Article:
Ulcerative Colitis Symptoms, Treatment, & Medication
When there’s a problem in your gut, it can feel all-encompassing and deeply uncomfortable. Diarrhea, bloating, nausea…the terms themselves conjure images of a person doubled over in discomfort, wishing it could feel better. The list of symptoms can be extensive, but it all leads to the same conclusion: something is wrong in your bowels.
The effect can seem and feel much worse when it has become an ongoing thing. Perhaps regular diarrhea or bloating. Perhaps you’ve tried making adjustments to your diet. Perhaps you’ve tried numerous over the counter medications to try to bring relief. But sooner or later, it comes back.
If you have this kind of ongoing problem in your bowels, it’s possible you are experiencing the symptoms of ulcerative colitis, one of several digestive diseases that may very well explain your seemingly endless gastrointestinal discomfort.
What is Ulcerative Colitis?
Ulcerative colitis is essentially a type of inflammatory bowel disease (sometimes referred to as an IBD). The term inflammatory bowel disease generally refers to one of several chronic diseases that affect the gastrointestinal tract, the system of organs from the mouth to the anus that is responsible for ingesting food, extracting nutrients, and disposing of waste materials.
Ulcerative colitis is one of the more common IBDs, but microscopic colitis and Crohn’s disease are also fairly common examples in the category (they are completely unrelated to a similar-sounding condition—irritable bowel syndrome). They all share some common symptoms, but they each have specific characteristics that set them apart.
Ulcerative colitis is focused on and limited to the large intestine—also known as the colon. The key characteristics that set it apart from Crohn’s disease is the irritation, swelling, and sores on the inner lining of the colon. Crohn’s disease, by comparison, can affect other parts of the gastrointestinal tract such as the small intestine, and it can be limited to certain areas. Ulcerative colitis is a more broad inflammation of the inner lining of the entire colon.
One of the other main characteristics of ulcerative colitis is that it is chronic. When doctors refer to a condition as ‘chronic,’ they are referring to something that is long-lasting or persistent. For many sufferers of ulcerative colitis (and IBDs in general), the symptoms tend to recur, and there is currently no known cure. The best hope is a long term remission.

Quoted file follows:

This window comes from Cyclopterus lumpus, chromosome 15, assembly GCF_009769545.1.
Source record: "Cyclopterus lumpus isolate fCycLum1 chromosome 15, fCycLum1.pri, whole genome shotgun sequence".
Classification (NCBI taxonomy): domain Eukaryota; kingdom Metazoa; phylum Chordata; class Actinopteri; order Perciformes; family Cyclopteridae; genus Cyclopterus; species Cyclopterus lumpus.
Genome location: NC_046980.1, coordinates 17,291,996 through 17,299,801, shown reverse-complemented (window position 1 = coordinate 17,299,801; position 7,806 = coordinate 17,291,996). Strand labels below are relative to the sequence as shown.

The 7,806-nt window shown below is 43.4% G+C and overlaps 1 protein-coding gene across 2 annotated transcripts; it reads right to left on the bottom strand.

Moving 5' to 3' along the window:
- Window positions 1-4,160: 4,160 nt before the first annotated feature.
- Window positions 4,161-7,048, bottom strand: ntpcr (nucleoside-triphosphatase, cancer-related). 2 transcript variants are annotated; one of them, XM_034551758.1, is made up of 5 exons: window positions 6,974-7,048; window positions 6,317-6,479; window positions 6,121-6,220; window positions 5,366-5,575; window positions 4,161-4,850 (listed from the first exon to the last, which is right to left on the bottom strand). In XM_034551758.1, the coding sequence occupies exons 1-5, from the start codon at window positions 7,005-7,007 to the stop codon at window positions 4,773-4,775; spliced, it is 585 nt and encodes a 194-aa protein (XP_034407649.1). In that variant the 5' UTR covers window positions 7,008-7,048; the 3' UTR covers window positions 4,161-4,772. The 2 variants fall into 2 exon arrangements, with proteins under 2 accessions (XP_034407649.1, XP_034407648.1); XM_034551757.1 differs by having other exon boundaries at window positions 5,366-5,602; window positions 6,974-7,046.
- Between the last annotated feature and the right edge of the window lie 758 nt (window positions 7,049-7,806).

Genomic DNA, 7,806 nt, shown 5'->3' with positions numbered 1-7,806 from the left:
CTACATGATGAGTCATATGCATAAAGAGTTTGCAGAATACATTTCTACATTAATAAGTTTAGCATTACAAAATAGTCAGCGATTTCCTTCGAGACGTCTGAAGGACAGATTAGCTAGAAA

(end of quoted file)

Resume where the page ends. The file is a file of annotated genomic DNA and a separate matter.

What Are the Symptoms of Ulcerative Colitis?
This disease tends to occur in people who are between 15-30 years old or over 60 years old. It typically begins with mild symptoms but those symptoms can increase in severity over time. Many people who suffer from the disease will have periods of mild symptoms, severe symptoms, and even periods of remission; the remission can be weeks or months without any symptoms at all.
The symptoms can vary from patient to patient and can be similar to symptoms of other IBDs or other milder gastrointestinal afflictions. But typically a patient will be experiencing one or more of the following:
- Frequent diarrhea/loose bowel movements
- Rectal bleeding or bloody diarrhea
- Weight loss due to diarrhea-related lower water weight
- Rectal tenesmus – the sensation of having an incomplete bowel movement
- Abdominal pain or cramping
- Incontinence – the loss of bowel control
- Feeling lethargic
- Loss of appetite
Ulcerative colitis can sometimes be connected to problems with the body’s immune system as well. In those cases, there are some additional symptoms that may present due to various organs’ weakened state:
- Joint pain
- Lower back pain
- Neck pain
- Rashes on the skin
- Eye soreness or irritation
- Vision difficulty
What is the Cause of Ulcerative Colitis?
Unfortunately, doctors and scientists are still unsure about the precise causes of this condition. Some research has shown, however, that there may be genetic or environmental factors that play a role in its development. It also may possibly derive from individuals with overactive intestinal immune systems.
A normally functioning immune system guards against infection by seeking out and destroying potentially harmful foreign agents in the body – typically in the form of viruses or bacteria. Recent research has uncovered evidence that an overactive immune system – when triggered by the presence of a harmful substance in the body – can attack the lining of the colon. Such an attack could possibly create the very inflammation that leads to the chronic symptoms seen in ulcerative colitis.